Houston Fire Department
Think. Don't Sink.
Houston Fire Department and State Farm are once again encouraging citizens to "Think. Don't Sink" and steer clear of high water.
According to the National Weather Service, more than 60 percent of people who perished in 2011 floods were due to driving into high water. During the first six months of 2013, the Houston Fire Department responded to nearly 150 water rescues. In 2012, the Houston Fire Department responded to more than 220 water rescues.
Floods can roll boulders the size of cars, tear out trees, destroy buildings and bridges, and pose a significant threat to human lives.
Flash floods can be produced when slow moving or multiple thunderstorms occur over the same area. When storms move faster, flash flooding is less likely since the rain is distributed over a broader area. According to national statistics, almost half of all flash flood fatalities occur in vehicles. Contrary to popular belief, many people don't realize two feet of water on a bridge or highway can float most vehicles.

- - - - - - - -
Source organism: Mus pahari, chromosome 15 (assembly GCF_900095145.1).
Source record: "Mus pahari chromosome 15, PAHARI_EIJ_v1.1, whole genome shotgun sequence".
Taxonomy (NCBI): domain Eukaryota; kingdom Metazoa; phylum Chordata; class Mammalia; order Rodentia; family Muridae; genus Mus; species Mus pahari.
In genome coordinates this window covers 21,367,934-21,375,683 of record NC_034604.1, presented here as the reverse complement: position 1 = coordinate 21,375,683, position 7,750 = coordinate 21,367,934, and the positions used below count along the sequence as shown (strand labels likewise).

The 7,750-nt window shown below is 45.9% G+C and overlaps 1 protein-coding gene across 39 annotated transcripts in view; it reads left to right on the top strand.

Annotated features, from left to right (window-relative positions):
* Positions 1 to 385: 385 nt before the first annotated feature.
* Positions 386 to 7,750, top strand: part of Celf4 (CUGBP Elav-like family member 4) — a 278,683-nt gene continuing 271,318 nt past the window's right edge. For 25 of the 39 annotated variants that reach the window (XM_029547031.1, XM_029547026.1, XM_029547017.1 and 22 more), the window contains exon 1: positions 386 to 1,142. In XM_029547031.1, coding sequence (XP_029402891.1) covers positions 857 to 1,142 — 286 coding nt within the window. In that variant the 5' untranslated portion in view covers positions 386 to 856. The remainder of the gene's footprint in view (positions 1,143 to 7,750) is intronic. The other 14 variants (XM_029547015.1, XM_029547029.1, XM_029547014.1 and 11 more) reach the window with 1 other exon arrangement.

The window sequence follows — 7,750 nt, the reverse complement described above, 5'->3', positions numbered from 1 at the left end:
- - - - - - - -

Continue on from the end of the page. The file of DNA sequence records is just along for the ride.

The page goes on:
If is moving rapidly, your car, truck, or SUV can be swept off a roadway or a bridge and into a bayou or creek and if the vehicle stalls, leave it immediately and move to higher ground. Rapidly rising water may engulf the vehicle and vehicles can be swept away by as little as 24 inches of water.
If you can, simply avoid flooded areas — especially those with rapid water flow. Keep things safe and simple: reschedule your plans if you're aware of flooding in the area. If flooding occurs when you're on the road, stay on high ground and don't drive through any rapid water flow.
Swift moving, rising water on roadways can be a formidable hazard to motorists. Each year, lives are needlessly lost, people are injured, and vehicles are damaged by drivers attempting to navigate flooded streets.